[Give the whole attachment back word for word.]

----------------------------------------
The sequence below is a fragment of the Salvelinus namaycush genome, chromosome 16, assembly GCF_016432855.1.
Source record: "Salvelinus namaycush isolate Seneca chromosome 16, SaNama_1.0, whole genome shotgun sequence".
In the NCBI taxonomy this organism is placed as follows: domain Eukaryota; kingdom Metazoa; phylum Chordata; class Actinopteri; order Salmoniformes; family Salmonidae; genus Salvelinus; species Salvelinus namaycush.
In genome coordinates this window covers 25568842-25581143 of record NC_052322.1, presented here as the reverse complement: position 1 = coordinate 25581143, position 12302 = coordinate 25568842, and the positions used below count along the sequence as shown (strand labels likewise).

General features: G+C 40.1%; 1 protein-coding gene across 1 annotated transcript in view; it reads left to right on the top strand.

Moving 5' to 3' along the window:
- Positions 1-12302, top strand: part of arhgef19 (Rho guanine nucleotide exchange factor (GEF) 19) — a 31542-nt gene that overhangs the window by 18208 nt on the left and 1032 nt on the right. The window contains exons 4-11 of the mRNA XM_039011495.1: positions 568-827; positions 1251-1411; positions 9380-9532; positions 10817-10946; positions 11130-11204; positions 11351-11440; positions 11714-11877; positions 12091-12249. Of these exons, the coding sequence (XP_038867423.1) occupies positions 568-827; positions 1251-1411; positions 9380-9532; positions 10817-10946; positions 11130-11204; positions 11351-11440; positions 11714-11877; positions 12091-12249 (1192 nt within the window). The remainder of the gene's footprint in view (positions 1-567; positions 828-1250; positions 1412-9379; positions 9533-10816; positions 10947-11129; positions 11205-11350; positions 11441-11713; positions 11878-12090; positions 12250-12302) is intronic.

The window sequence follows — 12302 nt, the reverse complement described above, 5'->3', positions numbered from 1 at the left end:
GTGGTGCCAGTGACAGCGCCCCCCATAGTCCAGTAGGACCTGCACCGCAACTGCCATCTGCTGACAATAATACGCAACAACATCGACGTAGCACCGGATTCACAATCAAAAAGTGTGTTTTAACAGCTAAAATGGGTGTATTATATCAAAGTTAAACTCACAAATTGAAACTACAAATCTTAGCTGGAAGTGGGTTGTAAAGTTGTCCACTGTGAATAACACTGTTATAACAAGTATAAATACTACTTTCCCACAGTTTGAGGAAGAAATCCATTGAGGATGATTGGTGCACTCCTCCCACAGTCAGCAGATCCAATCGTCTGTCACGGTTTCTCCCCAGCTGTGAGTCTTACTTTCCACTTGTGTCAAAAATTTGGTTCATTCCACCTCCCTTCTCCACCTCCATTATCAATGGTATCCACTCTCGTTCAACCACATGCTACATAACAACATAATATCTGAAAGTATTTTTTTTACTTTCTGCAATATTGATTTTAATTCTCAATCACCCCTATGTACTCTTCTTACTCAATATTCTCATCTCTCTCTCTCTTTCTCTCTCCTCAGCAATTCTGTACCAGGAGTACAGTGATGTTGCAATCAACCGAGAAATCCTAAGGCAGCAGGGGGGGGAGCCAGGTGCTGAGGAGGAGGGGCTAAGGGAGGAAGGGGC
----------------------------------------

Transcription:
The sequence below is a fragment of the Salvelinus namaycush genome, chromosome 16, assembly GCF_016432855.1.
Source record: "Salvelinus namaycush isolate Seneca chromosome 16, SaNama_1.0, whole genome shotgun sequence".
In the NCBI taxonomy this organism is placed as follows: domain Eukaryota; kingdom Metazoa; phylum Chordata; class Actinopteri; order Salmoniformes; family Salmonidae; genus Salvelinus; species Salvelinus namaycush.
In genome coordinates this window covers 25568842-25581143 of record NC_052322.1, presented here as the reverse complement: position 1 = coordinate 25581143, position 12302 = coordinate 25568842, and the positions used below count along the sequence as shown (strand labels likewise).

General features: G+C 40.1%; 1 protein-coding gene across 1 annotated transcript in view; it reads left to right on the top strand.

Moving 5' to 3' along the window:
- Positions 1-12302, top strand: part of arhgef19 (Rho guanine nucleotide exchange factor (GEF) 19) — a 31542-nt gene that overhangs the window by 18208 nt on the left and 1032 nt on the right. The window contains exons 4-11 of the mRNA XM_039011495.1: positions 568-827; positions 1251-1411; positions 9380-9532; positions 10817-10946; positions 11130-11204; positions 11351-11440; positions 11714-11877; positions 12091-12249. Of these exons, the coding sequence (XP_038867423.1) occupies positions 568-827; positions 1251-1411; positions 9380-9532; positions 10817-10946; positions 11130-11204; positions 11351-11440; positions 11714-11877; positions 12091-12249 (1192 nt within the window). The remainder of the gene's footprint in view (positions 1-567; positions 828-1250; positions 1412-9379; positions 9533-10816; positions 10947-11129; positions 11205-11350; positions 11441-11713; positions 11878-12090; positions 12250-12302) is intronic.

The window sequence follows — 12302 nt, the reverse complement described above, 5'->3', positions numbered from 1 at the left end:
GTGGTGCCAGTGACAGCGCCCCCCATAGTCCAGTAGGACCTGCACCGCAACTGCCATCTGCTGACAATAATACGCAACAACATCGACGTAGCACCGGATTCACAATCAAAAAGTGTGTTTTAACAGCTAAAATGGGTGTATTATATCAAAGTTAAACTCACAAATTGAAACTACAAATCTTAGCTGGAAGTGGGTTGTAAAGTTGTCCACTGTGAATAACACTGTTATAACAAGTATAAATACTACTTTCCCACAGTTTGAGGAAGAAATCCATTGAGGATGATTGGTGCACTCCTCCCACAGTCAGCAGATCCAATCGTCTGTCACGGTTTCTCCCCAGCTGTGAGTCTTACTTTCCACTTGTGTCAAAAATTTGGTTCATTCCACCTCCCTTCTCCACCTCCATTATCAATGGTATCCACTCTCGTTCAACCACATGCTACATAACAACATAATATCTGAAAGTATTTTTTTTACTTTCTGCAATATTGATTTTAATTCTCAATCACCCCTATGTACTCTTCTTACTCAATATTCTCATCTCTCTCTCTCTTTCTCTCTCCTCAGCAATTCTGTACCAGGAGTACAGTGATGTTGCAATCAACCGAGAAATCCTAAGGCAGCAGGGGGGGGAGCCAGGTGCTGAGGAGGAGGGGCTAAGGGAGGAAGGGGC